But I don’t want to make it sound like I have not received any support whatsoever. That is simply not true. I have not had anyone be negative or rude to me or my family. I have not had anyone disown me or tell me I was ruining my life. A few have reached out at times. Individuals have been positive in my interactions with them. That is not the issue at all. When I speak of wishing for more support, I mean a phone call, a text message, an invitation to wings to talk. I wish individuals would ask how I’m doing and what support my wife and I need from them. I don’t need people to comment on or like my Facebook posts. I don’t need anyone to publicly announce their support. I realize that everyone is likely doing what they think would help, which is trying to not have the relationship change. Maybe this is because this is the best that some can offer, and if that’s the case I sincerely appreciate it! Perhaps the reaction of not discussing this difficult situation is what others believe would be most comfortable for me.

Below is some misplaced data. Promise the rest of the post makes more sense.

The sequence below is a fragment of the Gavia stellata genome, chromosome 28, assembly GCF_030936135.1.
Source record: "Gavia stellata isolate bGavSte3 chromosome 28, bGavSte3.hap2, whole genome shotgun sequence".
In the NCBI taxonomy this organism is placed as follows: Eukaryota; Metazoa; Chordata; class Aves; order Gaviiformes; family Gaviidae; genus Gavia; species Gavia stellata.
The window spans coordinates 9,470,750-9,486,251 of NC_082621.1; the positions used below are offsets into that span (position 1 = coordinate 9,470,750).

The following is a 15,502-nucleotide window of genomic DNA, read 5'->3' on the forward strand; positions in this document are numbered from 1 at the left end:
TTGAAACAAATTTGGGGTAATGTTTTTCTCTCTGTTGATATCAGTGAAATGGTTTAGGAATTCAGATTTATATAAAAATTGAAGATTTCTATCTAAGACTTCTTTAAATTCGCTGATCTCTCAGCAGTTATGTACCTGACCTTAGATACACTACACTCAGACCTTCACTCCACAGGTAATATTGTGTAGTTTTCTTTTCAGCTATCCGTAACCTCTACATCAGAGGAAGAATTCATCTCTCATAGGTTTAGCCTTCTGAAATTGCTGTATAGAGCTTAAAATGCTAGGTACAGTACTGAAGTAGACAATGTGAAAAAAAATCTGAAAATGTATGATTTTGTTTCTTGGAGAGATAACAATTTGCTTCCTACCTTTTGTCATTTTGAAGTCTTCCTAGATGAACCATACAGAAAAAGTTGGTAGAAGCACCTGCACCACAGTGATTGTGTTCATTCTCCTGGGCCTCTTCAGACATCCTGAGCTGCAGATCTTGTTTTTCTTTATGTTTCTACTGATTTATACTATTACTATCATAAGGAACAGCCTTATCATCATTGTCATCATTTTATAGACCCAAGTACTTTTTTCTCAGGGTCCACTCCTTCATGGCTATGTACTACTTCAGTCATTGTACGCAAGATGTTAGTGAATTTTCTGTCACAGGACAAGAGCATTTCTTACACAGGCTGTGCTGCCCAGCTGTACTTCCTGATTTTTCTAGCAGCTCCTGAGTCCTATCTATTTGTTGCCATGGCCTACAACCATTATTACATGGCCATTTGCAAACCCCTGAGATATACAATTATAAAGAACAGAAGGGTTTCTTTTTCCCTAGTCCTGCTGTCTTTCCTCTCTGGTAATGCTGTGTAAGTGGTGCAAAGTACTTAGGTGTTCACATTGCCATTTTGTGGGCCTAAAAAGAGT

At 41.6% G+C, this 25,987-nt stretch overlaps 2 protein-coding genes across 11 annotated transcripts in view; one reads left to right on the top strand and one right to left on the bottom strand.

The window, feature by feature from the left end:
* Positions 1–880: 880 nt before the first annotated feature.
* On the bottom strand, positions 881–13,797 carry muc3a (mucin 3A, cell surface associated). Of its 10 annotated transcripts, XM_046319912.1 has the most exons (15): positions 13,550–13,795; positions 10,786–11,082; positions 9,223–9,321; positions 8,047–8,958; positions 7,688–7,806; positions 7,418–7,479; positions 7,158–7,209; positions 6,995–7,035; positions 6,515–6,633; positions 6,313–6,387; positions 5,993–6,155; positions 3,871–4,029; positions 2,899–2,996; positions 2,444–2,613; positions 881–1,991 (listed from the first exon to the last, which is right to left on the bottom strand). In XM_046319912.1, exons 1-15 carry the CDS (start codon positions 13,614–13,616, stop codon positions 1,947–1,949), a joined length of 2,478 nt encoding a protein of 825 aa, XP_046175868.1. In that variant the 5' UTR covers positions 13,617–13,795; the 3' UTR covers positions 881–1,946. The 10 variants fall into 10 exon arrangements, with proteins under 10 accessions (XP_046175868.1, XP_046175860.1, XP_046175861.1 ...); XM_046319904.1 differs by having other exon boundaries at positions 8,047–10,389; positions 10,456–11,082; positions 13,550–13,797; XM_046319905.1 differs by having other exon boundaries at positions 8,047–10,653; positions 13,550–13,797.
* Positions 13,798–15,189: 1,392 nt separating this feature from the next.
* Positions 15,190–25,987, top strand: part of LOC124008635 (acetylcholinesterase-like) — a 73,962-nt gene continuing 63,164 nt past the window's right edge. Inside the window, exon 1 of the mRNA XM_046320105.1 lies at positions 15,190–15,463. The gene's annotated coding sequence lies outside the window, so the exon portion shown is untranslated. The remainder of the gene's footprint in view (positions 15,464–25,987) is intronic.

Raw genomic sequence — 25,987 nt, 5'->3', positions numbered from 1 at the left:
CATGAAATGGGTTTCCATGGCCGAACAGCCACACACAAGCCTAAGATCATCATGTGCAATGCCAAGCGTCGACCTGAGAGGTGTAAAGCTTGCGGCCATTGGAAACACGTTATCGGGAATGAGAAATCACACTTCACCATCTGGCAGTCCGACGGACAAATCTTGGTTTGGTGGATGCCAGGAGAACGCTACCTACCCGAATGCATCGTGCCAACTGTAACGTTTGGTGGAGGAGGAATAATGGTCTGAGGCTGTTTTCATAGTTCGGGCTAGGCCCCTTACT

An example of what this approach feels like is if I made people aware that I have cancer. I know it’s not a perfect comparison, and I definitely don’t want to minimize what those that have cancer go through. But if I did have some kind of serious illness, I’m sure I would initially receive phone calls, texts and Facebook messages expressing condolences and offers of support. But what if, from that moment forward, every time I interacted with anyone, they completely ignored that I had cancer. They never asked how I was doing or what they could do to help. They didn’t call my wife and ask what they could do to support her in this difficult time. They acted like I had never told them I had cancer in the first place. Thankfully I don’t have cancer and I realize that would be something much more awful to go through, but I thought this would help get my perspective across. I don’t need to discuss specifics. I don’t want to sit down and bash the church. I would just appreciate someone reaching out and saying, “Hey, this must be really hard. Do you want to talk? Is there anything I can do to help? What do you need from me?” Some have offered this and it has been amazing. In my next post, I plan on writing specifically on how to support someone going through a faith crisis or transition, so hopefully this will help others in the future. Long story short, ask about my cancer…shoot, I meant journey. I honestly don’t have cancer. Ask about my journey.